Radio India

PSU professor Priya Kapoor will discuss the emergence and importance of community radio in India this week on campus. Kapoor, a communications professor, feels that community radio can “keep democracy relevant.” Photo by Kayla Nguyen.
PSU professor Priya Kapoor will discuss the emergence and importance of community radio in India this week on campus. Kapoor, a communications professor, feels that community radio can “keep democracy relevant.” Photo by Kayla Nguyen.

Uttarakhand is known by many as the “land of the gods” and is home to three of India’s biggest radio stations: Kumaon Vani, Heval Vani and Mandakini Ki Awaz.

When community radio was established in India in 1995, it was seen as a way to promote freedom of expression and create social change, but because local communities faced issues of government monopoly, underprivileged populations felt their voices were not getting a fair chance to be heard.

These small government-owned radio stations only serve a small part of the community and target a certain social class, but often overlook important issues of social and rural development.

“Community radio doesn’t have a huge audience, but it is important for communities to have power while covering important issues like gender, health, race and politics,” said Dr. Priya Kapoor, a communications professor at Portland State.

Kapoor will deliver a lecture, “Community Radio in India: A Social Movement or Grassroots Globalization,” on campus next week to discuss these issues.

For more than a decade, communities in India have been fighting to shift from government-owned radio to commercial broadcasting.

“The role of community radio that local governments own remains transparent, which is important to keep democracy relevant,” Kapoor said.

The development of community radio in India has been an ongoing issue, but the country is working hard to empower communities. In a nation that speaks more than 14,000 languages, it’s easy to understand the ongoing struggle and frustration that underprivileged communities have endured with hopes of getting their voices heard.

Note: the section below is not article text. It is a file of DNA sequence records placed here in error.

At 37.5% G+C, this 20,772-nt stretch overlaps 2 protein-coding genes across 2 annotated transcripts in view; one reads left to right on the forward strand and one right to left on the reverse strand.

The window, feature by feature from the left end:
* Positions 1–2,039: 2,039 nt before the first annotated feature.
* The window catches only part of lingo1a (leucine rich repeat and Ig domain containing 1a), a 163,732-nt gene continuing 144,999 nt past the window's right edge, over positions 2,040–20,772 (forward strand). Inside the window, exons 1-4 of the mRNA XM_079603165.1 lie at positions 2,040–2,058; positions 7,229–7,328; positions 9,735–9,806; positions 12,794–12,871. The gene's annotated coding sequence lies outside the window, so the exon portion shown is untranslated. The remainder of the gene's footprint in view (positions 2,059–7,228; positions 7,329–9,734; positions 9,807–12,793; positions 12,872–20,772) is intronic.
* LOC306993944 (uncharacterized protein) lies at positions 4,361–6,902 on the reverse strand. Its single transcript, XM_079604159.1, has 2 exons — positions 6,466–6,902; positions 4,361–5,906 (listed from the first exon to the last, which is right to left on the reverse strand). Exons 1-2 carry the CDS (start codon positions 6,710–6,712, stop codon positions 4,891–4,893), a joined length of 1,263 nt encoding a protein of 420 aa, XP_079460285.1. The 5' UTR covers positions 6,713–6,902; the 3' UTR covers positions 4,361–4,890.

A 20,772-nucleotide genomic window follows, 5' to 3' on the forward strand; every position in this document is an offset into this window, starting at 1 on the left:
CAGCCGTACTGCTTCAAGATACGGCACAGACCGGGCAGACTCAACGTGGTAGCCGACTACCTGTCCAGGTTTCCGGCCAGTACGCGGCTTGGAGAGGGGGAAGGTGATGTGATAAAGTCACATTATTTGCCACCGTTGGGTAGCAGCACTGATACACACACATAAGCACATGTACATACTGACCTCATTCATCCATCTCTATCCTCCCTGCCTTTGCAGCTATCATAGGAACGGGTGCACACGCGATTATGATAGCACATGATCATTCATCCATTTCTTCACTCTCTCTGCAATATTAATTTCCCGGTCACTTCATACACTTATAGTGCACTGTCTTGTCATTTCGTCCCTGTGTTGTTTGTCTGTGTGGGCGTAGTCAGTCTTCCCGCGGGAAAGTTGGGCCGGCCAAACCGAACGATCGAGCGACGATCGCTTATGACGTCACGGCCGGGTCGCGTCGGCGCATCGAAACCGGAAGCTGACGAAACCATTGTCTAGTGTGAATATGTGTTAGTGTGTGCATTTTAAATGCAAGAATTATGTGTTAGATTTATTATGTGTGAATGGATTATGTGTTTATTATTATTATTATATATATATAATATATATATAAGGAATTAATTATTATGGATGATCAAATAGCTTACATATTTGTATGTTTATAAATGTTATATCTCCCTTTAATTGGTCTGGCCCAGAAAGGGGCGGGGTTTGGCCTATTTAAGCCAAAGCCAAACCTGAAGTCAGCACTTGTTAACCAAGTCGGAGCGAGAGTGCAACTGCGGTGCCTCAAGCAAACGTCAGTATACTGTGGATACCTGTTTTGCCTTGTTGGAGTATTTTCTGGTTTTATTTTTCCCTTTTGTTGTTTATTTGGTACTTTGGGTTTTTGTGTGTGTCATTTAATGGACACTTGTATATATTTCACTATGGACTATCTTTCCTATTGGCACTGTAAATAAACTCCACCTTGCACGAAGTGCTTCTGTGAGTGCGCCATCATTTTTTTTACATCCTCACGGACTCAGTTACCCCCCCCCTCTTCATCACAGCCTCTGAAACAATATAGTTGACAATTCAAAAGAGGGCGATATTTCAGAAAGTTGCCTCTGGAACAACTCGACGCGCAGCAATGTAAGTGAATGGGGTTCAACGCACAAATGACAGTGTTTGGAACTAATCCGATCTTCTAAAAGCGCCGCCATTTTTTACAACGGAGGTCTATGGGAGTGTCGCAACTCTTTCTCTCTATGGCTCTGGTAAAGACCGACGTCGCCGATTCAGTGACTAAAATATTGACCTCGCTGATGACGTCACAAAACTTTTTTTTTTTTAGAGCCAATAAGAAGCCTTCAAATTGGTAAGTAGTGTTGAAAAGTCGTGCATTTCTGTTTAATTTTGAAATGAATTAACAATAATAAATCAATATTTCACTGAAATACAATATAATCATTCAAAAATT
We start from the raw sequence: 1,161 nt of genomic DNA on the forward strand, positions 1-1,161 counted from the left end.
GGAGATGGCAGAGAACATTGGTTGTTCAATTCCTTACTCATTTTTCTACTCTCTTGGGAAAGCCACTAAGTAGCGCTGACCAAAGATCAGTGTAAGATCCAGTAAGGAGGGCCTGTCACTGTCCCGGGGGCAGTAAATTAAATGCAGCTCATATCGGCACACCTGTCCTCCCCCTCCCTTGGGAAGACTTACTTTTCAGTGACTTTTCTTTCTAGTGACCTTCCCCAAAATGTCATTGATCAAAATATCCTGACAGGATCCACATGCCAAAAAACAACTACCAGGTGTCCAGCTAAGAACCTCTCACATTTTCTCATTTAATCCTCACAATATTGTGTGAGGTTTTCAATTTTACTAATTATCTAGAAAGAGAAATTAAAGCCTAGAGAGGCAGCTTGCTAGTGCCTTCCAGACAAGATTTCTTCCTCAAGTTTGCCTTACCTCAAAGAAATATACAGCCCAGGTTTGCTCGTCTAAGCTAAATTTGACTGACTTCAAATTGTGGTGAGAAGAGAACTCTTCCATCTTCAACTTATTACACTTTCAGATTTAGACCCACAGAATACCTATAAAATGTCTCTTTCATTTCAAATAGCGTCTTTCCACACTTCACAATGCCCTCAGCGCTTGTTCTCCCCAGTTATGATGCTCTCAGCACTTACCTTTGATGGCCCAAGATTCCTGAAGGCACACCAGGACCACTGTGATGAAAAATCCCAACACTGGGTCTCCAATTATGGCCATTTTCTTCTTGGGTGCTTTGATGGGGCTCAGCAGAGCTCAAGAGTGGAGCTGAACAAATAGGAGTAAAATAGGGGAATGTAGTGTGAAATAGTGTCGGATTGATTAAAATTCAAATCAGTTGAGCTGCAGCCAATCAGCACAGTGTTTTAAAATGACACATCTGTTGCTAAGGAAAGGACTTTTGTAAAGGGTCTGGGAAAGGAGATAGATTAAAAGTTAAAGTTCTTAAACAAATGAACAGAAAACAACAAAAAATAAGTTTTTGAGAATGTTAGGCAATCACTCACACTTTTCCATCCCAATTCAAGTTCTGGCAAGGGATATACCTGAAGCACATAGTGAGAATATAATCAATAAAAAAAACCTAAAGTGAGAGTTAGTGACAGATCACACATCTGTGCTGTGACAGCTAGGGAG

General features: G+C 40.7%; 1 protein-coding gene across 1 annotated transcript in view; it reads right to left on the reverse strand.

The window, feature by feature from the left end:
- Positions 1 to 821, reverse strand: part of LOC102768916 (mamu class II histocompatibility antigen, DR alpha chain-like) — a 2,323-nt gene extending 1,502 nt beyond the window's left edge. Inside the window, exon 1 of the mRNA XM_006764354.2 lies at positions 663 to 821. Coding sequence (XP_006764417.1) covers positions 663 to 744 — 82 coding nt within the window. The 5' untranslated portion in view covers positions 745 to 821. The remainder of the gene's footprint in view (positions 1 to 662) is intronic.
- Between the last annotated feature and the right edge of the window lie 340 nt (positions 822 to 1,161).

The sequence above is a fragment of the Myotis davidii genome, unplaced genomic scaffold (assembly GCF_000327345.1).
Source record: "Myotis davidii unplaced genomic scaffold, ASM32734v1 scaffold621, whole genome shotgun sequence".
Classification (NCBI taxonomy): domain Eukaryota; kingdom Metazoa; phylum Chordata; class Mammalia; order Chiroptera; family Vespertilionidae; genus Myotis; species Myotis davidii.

“Some of the biggest problems community radio faces are the prohibition of news and current affairs,” Kapoor said.

While many college students are surely aware of the ongoing social movement in India, Kapoor hopes to make it a familiar subject within the PSU community.

“This lecture will educate attendees on how democracies work and how media policies are created in India,” Kapoor said.

The Institute for Asian Studies, which sponsors and promotes seminars, conferences and cultural events, is sponsoring the event as they look to promote public awareness in research, training and development in all parts of Asia.

“We anticipate this lecture [will] draw a typical audience that includes students, faculty and community members,” said Sharon Carstens, director of Asian studies.

Community radio got its start in the mid-’90s in India’s northern state of Uttarakhand. It became a means for rural development and an important tool for informing local communities.

“This is a geopolitically important area that is growing, and people must become more aware [of] it,” Kapoor said. “We want the power of sustainable radio to speak to the interests and desires of grassroots globalization.”

Kapoor began studying social mobilization and economic development at a time when nobody talked about radio. When radio was first introduced, the government controlled the news and radio stations, giving local citizens little opportunity to be heard.

“The people wanted to hear about fashion, health, gender,” Kapoor said. “People wanted to talk about this and radio was the only way to go about this.”

The Institute for Asian Studies presents
Community Radio in India: A Social
Movement or Grassroots Globalization

A lecture by PSU professor Dr. Priya Kapoor
Thursday, March 7, 6:30 p.m.
PSU’s 5th Avenue Cinema. lecture room 90
Free and open to the public

Community radio in India is a social movement that transformed from earlier historical movements like the Chipko movement and Save the Seeds movement. In the small village of the Garhwal Himalayas, women fought for human rights and the rights of their forest by hugging trees to prevent deforestation.

“The trees were being cut for commercial purposes, and this was a time when the youth became involved,” Kapoor said.

The movement greatly impacted much of India’s policy today, while shaping its developing world.

The Save the Seeds movement was also involved with the Chipko Movement, and became known as a community movement that worked at protecting India’s natural ecosystem.

Kapoor firmly believes in continuing to inform our local communities about the importance of social developments in this grassroots movement.

The PSU community and the Institute for Asian Studies are working to bridge the gap between community and commercial radio.

The institute has plans to further its relationship with Asian universities.

“A committee has been meeting to develop proposals for exchange relationships with South Asian universities and expanded opportunities for both students and faculty to research and work in South Asia,” Carstens said of the institute’s future plans.


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